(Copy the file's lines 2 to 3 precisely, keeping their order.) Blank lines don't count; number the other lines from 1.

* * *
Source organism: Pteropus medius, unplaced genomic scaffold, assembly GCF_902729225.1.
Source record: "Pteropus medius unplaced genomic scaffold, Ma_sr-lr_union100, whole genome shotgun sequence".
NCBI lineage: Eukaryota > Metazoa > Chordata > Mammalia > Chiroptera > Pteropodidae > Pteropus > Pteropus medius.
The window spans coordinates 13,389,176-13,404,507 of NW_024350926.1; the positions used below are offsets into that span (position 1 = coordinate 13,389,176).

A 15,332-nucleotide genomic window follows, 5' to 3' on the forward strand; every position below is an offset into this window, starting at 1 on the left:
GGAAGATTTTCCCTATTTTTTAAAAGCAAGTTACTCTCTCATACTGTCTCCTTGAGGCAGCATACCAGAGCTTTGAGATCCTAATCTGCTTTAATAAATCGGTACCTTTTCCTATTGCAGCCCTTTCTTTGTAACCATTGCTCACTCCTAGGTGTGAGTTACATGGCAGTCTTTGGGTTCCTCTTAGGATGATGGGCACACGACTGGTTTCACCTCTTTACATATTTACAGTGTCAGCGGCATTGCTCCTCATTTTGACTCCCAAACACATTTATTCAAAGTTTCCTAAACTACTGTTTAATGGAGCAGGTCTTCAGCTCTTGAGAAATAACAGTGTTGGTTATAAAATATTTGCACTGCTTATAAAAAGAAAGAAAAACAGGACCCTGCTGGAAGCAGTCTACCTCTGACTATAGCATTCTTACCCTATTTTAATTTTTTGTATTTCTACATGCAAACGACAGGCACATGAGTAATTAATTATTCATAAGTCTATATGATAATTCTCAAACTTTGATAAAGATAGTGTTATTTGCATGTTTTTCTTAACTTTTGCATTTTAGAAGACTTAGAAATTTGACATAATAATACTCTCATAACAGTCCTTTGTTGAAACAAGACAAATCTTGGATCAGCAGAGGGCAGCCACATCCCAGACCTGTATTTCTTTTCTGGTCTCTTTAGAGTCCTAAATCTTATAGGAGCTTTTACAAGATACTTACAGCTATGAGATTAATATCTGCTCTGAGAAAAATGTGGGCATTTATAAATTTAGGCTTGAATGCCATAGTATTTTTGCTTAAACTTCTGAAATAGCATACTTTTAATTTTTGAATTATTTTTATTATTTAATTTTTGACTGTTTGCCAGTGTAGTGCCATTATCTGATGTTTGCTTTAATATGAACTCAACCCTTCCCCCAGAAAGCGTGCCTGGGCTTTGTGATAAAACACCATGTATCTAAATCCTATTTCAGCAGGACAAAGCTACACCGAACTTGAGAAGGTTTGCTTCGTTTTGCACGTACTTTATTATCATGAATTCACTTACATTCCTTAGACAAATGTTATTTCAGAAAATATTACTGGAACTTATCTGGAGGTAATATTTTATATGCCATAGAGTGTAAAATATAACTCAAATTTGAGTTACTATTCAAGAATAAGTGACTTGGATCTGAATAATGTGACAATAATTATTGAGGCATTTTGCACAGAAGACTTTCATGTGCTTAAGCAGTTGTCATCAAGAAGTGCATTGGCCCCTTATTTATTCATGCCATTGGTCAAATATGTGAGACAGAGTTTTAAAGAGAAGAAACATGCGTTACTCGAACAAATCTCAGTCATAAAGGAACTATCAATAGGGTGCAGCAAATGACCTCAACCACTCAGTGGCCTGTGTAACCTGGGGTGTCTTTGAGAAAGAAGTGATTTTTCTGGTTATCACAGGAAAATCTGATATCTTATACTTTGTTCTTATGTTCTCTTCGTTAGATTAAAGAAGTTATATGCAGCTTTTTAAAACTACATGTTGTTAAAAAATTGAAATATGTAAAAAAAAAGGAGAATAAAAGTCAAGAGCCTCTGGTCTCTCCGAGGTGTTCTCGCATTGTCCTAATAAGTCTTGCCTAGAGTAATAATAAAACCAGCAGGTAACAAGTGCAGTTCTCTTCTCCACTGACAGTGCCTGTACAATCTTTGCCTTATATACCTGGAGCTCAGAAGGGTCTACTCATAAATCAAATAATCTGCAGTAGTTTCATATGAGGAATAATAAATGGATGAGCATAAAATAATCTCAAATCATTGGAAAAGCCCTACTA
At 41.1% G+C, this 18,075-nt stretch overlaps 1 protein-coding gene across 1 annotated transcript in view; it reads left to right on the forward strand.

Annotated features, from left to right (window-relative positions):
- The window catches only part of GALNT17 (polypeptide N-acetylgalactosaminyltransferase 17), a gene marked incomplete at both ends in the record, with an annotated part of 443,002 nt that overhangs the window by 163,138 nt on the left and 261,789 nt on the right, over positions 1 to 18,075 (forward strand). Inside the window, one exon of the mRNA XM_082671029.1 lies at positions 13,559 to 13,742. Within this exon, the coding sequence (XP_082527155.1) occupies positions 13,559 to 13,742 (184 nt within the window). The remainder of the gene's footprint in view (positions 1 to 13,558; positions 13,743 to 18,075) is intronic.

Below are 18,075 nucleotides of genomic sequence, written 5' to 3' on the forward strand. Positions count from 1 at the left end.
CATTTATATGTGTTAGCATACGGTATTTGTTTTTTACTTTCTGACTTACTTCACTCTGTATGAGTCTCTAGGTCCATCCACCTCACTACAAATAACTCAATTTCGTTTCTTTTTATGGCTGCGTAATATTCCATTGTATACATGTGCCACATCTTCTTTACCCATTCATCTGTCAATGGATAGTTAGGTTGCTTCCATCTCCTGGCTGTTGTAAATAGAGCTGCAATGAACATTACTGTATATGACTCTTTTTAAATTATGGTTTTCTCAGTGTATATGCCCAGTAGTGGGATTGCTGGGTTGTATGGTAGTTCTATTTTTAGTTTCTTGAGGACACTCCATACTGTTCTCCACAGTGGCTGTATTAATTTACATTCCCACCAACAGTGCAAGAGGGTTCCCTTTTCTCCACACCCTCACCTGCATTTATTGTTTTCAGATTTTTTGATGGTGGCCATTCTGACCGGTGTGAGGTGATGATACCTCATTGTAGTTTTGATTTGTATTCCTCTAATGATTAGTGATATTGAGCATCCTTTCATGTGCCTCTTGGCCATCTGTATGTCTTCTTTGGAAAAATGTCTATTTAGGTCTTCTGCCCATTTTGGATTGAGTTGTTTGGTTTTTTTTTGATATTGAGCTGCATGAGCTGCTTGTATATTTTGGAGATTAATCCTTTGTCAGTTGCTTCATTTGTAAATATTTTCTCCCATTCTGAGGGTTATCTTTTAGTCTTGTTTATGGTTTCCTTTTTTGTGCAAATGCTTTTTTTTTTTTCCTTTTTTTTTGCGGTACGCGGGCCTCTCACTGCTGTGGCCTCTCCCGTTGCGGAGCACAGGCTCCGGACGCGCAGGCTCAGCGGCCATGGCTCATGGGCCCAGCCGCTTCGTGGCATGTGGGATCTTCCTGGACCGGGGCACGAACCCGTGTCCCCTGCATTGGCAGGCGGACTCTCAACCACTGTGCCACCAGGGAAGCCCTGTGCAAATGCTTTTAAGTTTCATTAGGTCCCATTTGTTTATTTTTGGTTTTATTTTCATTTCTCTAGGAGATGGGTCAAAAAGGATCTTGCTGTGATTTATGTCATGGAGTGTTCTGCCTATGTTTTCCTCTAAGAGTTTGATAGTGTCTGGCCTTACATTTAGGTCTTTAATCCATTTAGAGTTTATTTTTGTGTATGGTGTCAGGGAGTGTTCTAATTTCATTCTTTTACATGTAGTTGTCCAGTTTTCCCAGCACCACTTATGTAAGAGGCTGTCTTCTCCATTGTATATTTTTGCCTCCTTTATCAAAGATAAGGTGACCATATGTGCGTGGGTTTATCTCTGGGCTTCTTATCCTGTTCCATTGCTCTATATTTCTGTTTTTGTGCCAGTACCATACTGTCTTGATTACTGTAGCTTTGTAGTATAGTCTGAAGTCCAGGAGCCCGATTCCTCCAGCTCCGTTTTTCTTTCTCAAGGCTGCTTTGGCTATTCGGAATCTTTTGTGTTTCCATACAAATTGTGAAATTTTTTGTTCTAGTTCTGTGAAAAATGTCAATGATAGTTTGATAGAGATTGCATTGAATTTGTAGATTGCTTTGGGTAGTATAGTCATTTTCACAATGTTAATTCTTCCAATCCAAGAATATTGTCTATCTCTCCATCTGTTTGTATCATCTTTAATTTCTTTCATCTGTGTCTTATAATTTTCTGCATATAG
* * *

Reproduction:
Source record: "Pteropus medius unplaced genomic scaffold, Ma_sr-lr_union100, whole genome shotgun sequence".
NCBI lineage: Eukaryota > Metazoa > Chordata > Mammalia > Chiroptera > Pteropodidae > Pteropus > Pteropus medius.